Payday lending among military personnel is rampant and many payday loan offices are set up as close to military bases as possible. With military personnel feeling the crunch even more than most consumers, this industry seems to be preying on service people. Some of the main reasons military personnel use payday loans is because they are on a fixed income with no other way to obtain additional income. This makes more and more military personnel victim to living paycheck to paycheck.
Payday loans (and certain other financings) offered to servicemembers and their dependents must include certain protections, under Federal law and a Department of Defense rule. For example, for payday loans offered after October 1, 2007, the military annual percentage rate cannot exceed 36 percent. Most fees and charges, with few exceptions, are included in the rate. Creditors also may not, for example, require the use of a check or access to a bank account for the loan, mandatory arbitration, and unreasonable legal notices. Military consumers also must be given certain disclosures about the loan costs and their rights. Credit agreements that violate the protections are void. Creditors that offer payday loans may ask loan applicants to sign a statement about their military affiliation.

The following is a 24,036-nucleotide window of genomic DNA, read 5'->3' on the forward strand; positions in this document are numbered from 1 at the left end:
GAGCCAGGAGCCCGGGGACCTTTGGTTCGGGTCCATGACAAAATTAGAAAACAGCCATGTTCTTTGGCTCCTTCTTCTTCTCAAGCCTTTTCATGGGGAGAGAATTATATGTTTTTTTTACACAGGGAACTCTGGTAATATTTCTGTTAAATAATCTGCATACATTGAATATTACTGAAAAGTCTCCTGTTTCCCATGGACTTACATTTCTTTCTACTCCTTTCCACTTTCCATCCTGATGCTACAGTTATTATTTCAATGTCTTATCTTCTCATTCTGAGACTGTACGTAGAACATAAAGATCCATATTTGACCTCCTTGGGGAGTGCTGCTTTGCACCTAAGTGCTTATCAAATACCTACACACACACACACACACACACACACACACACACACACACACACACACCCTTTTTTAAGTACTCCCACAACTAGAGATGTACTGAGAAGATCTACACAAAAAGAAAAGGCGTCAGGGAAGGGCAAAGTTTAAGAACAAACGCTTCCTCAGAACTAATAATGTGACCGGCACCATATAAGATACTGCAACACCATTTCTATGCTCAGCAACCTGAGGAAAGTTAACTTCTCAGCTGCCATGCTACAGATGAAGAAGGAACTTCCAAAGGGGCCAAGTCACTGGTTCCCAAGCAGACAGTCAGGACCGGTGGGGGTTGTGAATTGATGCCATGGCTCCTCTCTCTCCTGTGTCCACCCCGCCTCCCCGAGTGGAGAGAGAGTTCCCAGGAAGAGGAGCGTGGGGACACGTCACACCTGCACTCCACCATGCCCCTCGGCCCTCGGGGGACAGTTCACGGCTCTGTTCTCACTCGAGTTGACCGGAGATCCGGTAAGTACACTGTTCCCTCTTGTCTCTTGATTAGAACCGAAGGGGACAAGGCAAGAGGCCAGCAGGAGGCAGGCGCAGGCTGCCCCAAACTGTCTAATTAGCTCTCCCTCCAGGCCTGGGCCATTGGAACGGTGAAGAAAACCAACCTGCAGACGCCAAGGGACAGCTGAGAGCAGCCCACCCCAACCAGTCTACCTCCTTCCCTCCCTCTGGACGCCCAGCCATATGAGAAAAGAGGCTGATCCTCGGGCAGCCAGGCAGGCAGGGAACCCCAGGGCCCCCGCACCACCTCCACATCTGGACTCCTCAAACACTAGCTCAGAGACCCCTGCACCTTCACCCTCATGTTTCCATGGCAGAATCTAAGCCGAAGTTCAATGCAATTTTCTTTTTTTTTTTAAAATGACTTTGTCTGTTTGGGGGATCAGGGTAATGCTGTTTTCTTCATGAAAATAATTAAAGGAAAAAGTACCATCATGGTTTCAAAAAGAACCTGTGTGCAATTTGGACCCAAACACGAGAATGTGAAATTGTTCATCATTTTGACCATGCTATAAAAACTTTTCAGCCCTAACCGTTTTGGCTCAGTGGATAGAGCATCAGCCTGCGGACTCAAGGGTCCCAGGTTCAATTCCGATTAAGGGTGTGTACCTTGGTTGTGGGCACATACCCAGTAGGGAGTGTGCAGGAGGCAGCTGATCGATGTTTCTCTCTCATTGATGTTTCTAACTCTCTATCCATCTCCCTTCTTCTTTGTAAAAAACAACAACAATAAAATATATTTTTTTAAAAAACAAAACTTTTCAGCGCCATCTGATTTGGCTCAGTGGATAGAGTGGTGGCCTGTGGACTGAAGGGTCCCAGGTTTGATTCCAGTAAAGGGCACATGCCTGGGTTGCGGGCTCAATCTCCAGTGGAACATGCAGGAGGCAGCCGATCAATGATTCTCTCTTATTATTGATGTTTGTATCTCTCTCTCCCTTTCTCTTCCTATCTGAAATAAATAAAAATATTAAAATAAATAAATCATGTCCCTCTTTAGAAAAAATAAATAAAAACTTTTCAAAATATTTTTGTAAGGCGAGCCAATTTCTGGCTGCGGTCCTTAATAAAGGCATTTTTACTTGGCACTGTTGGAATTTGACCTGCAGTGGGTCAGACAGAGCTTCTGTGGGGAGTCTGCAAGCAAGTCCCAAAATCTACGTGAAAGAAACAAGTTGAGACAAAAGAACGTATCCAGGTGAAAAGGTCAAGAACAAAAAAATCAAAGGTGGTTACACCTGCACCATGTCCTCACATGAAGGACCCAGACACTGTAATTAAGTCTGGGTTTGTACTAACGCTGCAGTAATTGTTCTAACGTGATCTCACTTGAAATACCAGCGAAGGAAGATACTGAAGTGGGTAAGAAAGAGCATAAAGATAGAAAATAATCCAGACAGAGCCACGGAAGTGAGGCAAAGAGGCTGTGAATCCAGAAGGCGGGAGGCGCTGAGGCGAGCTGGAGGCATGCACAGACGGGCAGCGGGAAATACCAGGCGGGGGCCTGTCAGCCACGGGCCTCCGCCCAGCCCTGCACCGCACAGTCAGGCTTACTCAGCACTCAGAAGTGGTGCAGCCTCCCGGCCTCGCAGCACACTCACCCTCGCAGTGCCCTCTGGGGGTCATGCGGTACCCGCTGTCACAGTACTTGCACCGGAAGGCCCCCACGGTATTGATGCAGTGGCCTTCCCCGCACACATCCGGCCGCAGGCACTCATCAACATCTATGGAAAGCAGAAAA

Even with these protections, payday loans can be costly, especially if you roll over the loan. You instead may be able to obtain financial assistance from military aid societies, such as the Army Emergency Relief, Navy and Marine Corps Relief Society, Air Force Aid Society, or Coast Guard Mutual Aid. You may be able to borrow from families or friends or get an advance on your paycheck from your employer. If you still need credit, loans from a credit union, bank, or a small loan company may offer you lower rates and costs. They may have special offers for military applicants and may help you start a savings account. A cash advance on your credit card may be possible, but it could be costly. Find out the terms for any credit before you sign. You may request free legal advice about a credit application from a service legal assistance office, or financial counseling from a consumer debt counselor, including about deferring your payments.
Military consumers who are having financial difficulties can contact the Department of Defense, toll-free 24 hours a day, 7 days a week, at 1-800-342-9647, or at Militaryonesource.mil. Information on the Department of Defense rule, alternatives to payday loans, financial planning, and other guidance is available.